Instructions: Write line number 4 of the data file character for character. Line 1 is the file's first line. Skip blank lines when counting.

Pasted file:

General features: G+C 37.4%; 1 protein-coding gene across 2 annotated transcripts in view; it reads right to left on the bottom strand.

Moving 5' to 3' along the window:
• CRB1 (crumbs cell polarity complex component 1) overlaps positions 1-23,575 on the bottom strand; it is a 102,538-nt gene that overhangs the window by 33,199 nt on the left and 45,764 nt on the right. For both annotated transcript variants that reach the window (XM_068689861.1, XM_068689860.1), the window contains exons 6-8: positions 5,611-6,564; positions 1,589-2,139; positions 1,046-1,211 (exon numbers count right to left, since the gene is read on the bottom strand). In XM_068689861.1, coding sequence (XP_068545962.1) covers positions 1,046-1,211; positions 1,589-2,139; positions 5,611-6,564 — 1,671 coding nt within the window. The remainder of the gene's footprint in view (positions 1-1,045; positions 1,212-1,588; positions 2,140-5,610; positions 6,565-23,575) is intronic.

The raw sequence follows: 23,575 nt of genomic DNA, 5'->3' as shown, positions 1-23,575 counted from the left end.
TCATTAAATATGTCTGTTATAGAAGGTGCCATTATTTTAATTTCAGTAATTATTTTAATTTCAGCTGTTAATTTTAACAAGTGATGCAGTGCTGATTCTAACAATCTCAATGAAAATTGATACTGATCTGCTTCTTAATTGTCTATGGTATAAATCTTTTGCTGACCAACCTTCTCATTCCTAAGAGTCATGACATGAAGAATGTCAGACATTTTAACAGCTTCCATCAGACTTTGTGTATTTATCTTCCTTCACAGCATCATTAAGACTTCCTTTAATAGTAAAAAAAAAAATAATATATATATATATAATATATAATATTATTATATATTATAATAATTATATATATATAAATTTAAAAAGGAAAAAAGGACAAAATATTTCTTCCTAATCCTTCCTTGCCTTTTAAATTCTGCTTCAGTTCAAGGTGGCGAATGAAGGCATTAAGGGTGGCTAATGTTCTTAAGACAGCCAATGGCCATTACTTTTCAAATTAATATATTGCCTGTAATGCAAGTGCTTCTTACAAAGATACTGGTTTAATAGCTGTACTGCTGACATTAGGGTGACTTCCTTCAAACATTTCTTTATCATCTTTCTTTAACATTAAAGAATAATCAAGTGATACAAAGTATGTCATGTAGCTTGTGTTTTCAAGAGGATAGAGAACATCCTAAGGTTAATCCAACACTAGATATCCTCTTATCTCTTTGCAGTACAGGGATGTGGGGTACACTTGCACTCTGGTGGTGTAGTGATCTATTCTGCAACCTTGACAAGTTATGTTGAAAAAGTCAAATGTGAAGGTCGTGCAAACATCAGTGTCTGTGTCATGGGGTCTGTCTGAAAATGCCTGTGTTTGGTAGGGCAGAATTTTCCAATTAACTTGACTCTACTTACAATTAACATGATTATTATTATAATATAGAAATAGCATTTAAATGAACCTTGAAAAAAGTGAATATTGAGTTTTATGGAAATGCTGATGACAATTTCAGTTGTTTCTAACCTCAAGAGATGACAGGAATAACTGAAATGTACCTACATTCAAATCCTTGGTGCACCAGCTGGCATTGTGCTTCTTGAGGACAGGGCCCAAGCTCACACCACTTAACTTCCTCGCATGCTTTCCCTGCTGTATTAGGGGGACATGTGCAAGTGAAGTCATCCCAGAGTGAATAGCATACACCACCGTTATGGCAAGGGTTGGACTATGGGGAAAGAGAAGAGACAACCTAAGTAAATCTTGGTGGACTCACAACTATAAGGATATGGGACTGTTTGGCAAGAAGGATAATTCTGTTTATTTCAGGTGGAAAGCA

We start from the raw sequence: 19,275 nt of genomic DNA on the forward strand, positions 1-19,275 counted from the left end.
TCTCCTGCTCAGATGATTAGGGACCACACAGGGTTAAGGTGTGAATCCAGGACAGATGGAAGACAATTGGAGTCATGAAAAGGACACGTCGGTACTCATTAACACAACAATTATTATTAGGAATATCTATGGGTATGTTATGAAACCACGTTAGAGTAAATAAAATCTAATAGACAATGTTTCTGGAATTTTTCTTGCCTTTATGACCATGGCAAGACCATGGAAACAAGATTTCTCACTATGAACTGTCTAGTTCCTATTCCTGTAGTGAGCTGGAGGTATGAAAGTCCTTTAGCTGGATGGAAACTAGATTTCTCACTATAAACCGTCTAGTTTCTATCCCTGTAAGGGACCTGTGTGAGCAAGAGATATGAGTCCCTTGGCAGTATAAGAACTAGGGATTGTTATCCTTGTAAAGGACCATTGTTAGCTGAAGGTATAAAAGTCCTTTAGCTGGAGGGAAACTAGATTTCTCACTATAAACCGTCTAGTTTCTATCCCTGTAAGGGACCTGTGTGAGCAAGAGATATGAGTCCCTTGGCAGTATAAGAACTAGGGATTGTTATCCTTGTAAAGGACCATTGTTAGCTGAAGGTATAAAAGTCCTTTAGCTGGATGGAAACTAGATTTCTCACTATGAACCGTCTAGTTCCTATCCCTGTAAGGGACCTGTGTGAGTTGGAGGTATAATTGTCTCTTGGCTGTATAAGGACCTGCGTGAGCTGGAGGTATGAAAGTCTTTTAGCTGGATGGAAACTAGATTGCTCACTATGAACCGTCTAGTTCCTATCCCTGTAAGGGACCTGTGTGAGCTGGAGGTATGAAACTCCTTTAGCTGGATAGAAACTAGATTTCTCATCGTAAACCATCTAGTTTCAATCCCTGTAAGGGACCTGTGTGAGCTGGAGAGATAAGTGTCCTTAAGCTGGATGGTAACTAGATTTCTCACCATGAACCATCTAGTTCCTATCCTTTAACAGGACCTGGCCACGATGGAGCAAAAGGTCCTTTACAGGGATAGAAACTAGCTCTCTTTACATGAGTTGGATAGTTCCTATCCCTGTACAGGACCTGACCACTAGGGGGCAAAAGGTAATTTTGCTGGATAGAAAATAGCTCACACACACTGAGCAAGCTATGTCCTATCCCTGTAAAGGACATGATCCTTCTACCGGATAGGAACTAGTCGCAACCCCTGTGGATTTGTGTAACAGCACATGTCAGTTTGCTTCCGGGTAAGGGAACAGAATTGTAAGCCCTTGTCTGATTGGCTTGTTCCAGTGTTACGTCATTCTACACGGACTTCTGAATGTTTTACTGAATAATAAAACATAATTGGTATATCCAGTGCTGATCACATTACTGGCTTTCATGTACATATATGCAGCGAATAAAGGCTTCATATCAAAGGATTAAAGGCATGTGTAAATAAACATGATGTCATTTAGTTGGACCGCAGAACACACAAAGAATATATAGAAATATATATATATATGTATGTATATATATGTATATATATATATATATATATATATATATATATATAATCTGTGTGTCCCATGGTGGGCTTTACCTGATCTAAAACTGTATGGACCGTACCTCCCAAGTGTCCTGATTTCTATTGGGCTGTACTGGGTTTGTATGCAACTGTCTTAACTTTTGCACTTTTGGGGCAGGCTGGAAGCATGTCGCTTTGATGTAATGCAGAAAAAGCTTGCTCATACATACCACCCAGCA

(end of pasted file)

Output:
The raw sequence follows: 23,575 nt of genomic DNA, 5'->3' as shown, positions 1-23,575 counted from the left end.